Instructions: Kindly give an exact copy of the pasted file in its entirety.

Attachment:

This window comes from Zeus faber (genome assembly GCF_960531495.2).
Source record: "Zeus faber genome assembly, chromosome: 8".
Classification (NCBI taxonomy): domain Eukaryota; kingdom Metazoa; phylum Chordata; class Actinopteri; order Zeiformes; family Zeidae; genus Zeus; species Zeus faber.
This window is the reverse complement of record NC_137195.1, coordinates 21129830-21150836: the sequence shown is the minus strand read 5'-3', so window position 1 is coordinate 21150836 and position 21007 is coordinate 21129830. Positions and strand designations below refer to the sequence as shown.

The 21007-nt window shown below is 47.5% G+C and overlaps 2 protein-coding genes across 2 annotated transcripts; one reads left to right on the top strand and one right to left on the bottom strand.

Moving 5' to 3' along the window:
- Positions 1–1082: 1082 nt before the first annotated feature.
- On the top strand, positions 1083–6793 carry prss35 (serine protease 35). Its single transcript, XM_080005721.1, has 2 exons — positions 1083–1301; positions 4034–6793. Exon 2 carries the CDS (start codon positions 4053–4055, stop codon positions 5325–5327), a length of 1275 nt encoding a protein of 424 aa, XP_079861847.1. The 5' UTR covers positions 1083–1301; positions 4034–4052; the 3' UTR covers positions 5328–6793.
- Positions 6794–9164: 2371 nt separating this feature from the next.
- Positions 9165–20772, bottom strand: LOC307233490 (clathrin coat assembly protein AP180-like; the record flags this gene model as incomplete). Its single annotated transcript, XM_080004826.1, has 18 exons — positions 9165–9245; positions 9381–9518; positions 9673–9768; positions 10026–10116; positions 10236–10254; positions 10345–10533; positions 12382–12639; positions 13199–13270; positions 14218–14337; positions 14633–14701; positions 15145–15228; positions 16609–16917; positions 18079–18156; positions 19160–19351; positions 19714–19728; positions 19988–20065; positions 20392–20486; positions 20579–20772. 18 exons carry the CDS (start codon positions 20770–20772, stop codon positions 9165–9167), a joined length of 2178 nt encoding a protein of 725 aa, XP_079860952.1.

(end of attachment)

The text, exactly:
This window comes from Zeus faber (genome assembly GCF_960531495.2).
Source record: "Zeus faber genome assembly, chromosome: 8".
Classification (NCBI taxonomy): domain Eukaryota; kingdom Metazoa; phylum Chordata; class Actinopteri; order Zeiformes; family Zeidae; genus Zeus; species Zeus faber.
This window is the reverse complement of record NC_137195.1, coordinates 21129830-21150836: the sequence shown is the minus strand read 5'-3', so window position 1 is coordinate 21150836 and position 21007 is coordinate 21129830. Positions and strand designations below refer to the sequence as shown.

The 21007-nt window shown below is 47.5% G+C and overlaps 2 protein-coding genes across 2 annotated transcripts; one reads left to right on the top strand and one right to left on the bottom strand.

Moving 5' to 3' along the window:
- Positions 1–1082: 1082 nt before the first annotated feature.
- On the top strand, positions 1083–6793 carry prss35 (serine protease 35). Its single transcript, XM_080005721.1, has 2 exons — positions 1083–1301; positions 4034–6793. Exon 2 carries the CDS (start codon positions 4053–4055, stop codon positions 5325–5327), a length of 1275 nt encoding a protein of 424 aa, XP_079861847.1. The 5' UTR covers positions 1083–1301; positions 4034–4052; the 3' UTR covers positions 5328–6793.
- Positions 6794–9164: 2371 nt separating this feature from the next.
- Positions 9165–20772, bottom strand: LOC307233490 (clathrin coat assembly protein AP180-like; the record flags this gene model as incomplete). Its single annotated transcript, XM_080004826.1, has 18 exons — positions 9165–9245; positions 9381–9518; positions 9673–9768; positions 10026–10116; positions 10236–10254; positions 10345–10533; positions 12382–12639; positions 13199–13270; positions 14218–14337; positions 14633–14701; positions 15145–15228; positions 16609–16917; positions 18079–18156; positions 19160–19351; positions 19714–19728; positions 19988–20065; positions 20392–20486; positions 20579–20772. 18 exons carry the CDS (start codon positions 20770–20772, stop codon positions 9165–9167), a joined length of 2178 nt encoding a protein of 725 aa, XP_079860952.1.